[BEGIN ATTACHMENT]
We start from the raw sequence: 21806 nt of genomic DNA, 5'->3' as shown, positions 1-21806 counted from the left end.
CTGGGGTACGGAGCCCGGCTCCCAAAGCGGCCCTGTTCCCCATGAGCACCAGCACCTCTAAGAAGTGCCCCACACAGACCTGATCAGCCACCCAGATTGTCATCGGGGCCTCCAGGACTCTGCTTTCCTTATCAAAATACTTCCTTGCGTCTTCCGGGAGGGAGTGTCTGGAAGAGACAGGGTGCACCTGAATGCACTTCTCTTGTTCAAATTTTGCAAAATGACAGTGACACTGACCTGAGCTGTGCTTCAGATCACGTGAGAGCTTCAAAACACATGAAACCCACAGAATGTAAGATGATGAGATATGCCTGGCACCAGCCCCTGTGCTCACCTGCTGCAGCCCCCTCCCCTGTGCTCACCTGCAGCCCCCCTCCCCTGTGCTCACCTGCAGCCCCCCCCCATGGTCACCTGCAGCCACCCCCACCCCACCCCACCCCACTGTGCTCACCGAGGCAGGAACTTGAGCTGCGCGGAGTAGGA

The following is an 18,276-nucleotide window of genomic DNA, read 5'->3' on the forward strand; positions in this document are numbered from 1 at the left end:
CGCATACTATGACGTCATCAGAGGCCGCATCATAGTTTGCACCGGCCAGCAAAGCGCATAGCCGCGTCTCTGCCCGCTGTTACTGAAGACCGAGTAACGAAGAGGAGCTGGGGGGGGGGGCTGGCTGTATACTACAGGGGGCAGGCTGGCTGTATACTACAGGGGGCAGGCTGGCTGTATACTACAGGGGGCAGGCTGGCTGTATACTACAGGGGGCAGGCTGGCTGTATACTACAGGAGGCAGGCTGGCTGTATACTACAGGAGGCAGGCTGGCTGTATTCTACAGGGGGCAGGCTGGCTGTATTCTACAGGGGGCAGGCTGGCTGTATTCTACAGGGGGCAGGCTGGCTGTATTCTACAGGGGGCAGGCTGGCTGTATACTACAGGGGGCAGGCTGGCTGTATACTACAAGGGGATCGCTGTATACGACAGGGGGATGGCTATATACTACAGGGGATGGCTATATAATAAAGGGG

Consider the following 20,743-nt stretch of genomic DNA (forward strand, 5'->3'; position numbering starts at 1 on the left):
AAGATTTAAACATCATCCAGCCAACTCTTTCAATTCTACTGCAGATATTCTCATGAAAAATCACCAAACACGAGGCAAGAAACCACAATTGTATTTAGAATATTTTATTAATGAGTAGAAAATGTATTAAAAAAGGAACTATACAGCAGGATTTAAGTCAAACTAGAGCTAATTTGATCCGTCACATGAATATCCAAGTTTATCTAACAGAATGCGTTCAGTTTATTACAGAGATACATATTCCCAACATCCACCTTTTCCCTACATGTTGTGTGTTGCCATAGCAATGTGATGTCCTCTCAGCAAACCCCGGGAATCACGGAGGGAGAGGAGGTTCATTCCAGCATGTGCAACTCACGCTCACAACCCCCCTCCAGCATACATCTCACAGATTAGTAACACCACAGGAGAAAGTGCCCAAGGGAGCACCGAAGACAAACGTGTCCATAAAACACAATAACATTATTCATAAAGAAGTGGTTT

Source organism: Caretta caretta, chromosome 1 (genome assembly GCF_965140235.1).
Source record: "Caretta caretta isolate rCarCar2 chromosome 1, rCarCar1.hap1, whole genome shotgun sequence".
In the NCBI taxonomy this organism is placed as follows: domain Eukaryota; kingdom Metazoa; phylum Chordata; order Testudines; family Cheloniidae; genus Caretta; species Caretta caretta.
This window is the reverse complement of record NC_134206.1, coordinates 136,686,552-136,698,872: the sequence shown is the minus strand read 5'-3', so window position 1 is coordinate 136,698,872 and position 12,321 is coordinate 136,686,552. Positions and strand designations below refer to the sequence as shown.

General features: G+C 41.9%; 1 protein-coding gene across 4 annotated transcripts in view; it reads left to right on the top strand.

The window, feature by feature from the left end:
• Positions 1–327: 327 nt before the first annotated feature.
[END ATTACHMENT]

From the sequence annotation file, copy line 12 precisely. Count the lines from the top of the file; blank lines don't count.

The window, feature by feature from the left end: